Peter Weibel

The Intelligent Image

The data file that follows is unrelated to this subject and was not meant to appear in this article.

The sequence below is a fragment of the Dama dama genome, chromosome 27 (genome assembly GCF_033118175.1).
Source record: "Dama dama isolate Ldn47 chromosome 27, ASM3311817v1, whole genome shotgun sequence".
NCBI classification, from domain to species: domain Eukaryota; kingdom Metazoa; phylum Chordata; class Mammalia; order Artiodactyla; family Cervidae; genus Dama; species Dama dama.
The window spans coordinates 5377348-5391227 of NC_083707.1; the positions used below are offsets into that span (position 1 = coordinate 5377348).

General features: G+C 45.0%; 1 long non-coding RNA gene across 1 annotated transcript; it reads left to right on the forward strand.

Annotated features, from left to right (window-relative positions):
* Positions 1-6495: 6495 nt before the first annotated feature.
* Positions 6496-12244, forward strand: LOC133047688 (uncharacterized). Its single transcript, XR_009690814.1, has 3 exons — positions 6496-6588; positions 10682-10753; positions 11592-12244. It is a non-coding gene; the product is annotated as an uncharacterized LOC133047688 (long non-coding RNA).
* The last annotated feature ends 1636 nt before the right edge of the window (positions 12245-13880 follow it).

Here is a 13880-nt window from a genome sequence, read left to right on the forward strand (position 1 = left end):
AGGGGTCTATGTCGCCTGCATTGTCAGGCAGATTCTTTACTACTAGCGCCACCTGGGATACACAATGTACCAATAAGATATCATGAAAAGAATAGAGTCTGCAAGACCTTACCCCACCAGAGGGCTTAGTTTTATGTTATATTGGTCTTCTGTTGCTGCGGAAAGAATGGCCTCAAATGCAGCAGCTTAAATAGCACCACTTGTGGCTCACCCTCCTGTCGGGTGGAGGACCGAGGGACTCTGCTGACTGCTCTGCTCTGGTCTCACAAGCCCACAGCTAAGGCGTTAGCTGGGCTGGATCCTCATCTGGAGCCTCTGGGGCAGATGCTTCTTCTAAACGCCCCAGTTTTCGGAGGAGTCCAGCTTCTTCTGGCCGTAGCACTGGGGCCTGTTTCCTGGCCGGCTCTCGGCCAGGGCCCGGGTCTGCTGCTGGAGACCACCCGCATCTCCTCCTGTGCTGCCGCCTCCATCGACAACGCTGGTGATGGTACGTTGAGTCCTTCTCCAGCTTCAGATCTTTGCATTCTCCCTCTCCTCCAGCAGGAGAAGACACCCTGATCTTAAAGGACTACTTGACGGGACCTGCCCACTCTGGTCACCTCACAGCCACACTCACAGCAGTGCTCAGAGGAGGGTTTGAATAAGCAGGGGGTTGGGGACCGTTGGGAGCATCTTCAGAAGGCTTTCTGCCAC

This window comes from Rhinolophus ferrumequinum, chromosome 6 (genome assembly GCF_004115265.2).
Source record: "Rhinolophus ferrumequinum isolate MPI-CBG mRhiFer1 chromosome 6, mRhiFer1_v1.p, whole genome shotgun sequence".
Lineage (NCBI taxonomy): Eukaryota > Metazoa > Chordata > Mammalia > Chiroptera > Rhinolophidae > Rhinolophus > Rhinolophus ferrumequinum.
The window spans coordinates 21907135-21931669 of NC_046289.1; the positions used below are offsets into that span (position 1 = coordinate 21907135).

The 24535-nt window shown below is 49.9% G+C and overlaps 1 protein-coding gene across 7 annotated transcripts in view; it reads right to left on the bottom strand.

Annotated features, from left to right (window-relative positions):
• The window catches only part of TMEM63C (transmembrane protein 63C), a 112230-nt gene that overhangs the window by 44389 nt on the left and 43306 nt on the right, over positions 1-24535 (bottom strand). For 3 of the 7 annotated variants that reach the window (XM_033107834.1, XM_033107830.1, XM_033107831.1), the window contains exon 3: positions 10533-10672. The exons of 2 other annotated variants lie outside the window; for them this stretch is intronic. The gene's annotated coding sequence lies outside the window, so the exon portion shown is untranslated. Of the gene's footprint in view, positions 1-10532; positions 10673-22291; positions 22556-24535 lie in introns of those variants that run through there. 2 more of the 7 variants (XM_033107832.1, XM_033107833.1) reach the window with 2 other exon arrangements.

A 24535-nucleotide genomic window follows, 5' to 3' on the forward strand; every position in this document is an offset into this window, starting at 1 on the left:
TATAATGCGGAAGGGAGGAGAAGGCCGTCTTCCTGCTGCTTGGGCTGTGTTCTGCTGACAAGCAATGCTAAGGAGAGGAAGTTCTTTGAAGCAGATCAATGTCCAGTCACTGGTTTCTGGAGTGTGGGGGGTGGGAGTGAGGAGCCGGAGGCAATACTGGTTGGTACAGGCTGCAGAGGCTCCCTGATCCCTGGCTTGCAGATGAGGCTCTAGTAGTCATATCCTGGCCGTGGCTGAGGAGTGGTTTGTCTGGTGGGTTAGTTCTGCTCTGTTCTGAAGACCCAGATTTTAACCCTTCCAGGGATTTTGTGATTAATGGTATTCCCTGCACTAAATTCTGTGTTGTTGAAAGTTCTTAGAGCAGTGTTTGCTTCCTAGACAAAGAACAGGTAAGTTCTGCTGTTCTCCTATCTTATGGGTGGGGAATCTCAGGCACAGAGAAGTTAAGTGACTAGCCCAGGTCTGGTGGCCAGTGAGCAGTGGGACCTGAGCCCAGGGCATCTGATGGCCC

The content of my speech will be a reinterpretation of the last hundred years of cinema or the cinematic code - followed by my projection of what I imagine should be the direction for the next hundred years. The title of my lecture is "Intelligent Image." Naturally, it is a paradox, as an image cannot be intelligent, but I will demonstrate how we have transformed the image machinery, as well as the content of the image, to the extent that we might ultimately see in the future a so-called intelligent image. Whilst we have recently celebrated the hundred years of cinema, referring to 1895 as the official birthday of the cinema - that which we came to call the cinematic apparatus, or the cinematic code, referring to 'le cinématographe' by the Brothers Lumičre -- we must acknowledge that the cinematograph was the final product of an extremely long research. Hundreds of people, hundreds of scientists (physicists, opticians, mathematicians, inventors, amateurs, as well as some artists), worked for nearly a century to produce this machine, the cinematograph. Thus, we may say that if 1895 was the birthday of the cinema, then the 19th century was pregnant for nearly a hundred years, before it was able to give birth to this machine. This hundred-year pregnancy started, in fact, in 1824, when a doctor of medicine, Mr. Roget, discovered the persistency of vision. The persistency of vision discovered by Roget, who is the same person who later gave us the famous thesaurus, made possible the development of a specific kind of machinery which produced optical illusions. Therefore, the cinematic machine was above all a machine of vision. One of the great Polish filmmakers, Wojciech Bruszewski, started also with machines of vision, but now is making a dictionary of phraseology, a machine which creates texts, because there is always a link between automatic machines of vision and automatic machines of letters. Roget not only discovered the persistency of vision, but also gave us the first great dictionary, the famous 'Thesaurus.' Upon the discovery of what we call today the after-image, or after-effect produced by the laziness of the retina, another scientist, Michael Faraday, built his first machine in 1830, the so-called Faraday-disc, an optical disk for optical illusions. Following the path of Roget and Faraday, we will make a kind of parallel listing.